About this book
This volume is intended to carryon the program initiated in Topology, Geometry, and Gauge Fields: Foundations (henceforth, [N4]). It is written in much the same spirit and with precisely the same philosophical motivation: Mathematics and physics have gone their separate ways for nearly a century now and it is time for this to end. Neither can any longer afford to ignore the problems and insights of the other. Why are Dirac magnetic monopoles in one-to-one correspondence with the principal U(l) bundles over S2? Why do Higgs fields fall into topological types? What led Donaldson, in 1980, to seek in the Yang-Mills equations of physics for the key that unlocks the mysteries of smooth 4-manifolds and what phys ical insights into quantum field theory led Witten, fourteen years later, to propose the vastly simpler, but apparently equivalent Seiberg-Witten equations as an alternative? We do not presume to answer these questions here, but only to promote an atmosphere in which both mathematicians and physicists recognize the need for answers. More succinctly, we shall endeavor to provide an exposition of elementary topology and geometry that keeps one eye on the physics in which our concepts either arose in dependently or have been found to lead to a deeper understanding of the phenomena. Chapter 1 provides a synopsis of the geometrical background we assume of our readers (manifolds, Lie groups, bundles, connections, etc. ).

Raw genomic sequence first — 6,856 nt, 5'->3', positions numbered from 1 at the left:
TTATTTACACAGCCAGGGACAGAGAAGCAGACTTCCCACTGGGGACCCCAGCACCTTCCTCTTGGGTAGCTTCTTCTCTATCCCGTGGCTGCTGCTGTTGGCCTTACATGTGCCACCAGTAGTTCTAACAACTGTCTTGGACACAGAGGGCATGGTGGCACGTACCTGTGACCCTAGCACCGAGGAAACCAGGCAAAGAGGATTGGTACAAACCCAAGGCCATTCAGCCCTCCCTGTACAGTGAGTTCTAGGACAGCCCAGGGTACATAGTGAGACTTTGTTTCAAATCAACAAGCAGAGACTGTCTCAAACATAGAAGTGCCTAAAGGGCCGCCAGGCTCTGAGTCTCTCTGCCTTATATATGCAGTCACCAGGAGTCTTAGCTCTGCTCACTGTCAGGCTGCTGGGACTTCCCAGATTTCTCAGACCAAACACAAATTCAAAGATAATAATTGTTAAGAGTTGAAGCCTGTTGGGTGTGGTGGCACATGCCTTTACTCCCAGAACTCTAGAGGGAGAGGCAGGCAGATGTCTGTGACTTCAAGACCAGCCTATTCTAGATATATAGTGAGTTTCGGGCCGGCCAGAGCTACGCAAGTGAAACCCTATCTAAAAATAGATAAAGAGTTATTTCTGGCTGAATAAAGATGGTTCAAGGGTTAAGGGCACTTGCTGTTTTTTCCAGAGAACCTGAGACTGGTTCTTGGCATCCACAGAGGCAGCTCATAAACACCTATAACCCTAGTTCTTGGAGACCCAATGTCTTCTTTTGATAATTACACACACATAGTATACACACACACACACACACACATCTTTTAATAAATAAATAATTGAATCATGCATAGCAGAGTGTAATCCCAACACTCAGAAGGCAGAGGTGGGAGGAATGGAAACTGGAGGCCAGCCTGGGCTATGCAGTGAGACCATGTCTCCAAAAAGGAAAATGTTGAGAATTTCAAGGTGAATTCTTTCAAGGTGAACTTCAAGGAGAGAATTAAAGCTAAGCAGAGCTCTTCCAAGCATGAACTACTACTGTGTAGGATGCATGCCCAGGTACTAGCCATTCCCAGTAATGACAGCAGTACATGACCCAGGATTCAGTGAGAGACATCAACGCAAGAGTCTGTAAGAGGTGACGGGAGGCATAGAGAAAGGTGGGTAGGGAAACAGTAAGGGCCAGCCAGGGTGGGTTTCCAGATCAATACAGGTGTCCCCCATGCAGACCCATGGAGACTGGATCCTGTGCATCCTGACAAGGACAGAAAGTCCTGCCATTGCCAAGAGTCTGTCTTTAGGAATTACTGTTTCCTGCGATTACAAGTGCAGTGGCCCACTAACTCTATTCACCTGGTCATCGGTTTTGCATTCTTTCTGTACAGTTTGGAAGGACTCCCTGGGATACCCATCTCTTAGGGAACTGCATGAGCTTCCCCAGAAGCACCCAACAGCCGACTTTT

Area Volume gauge theory mathematical physics topology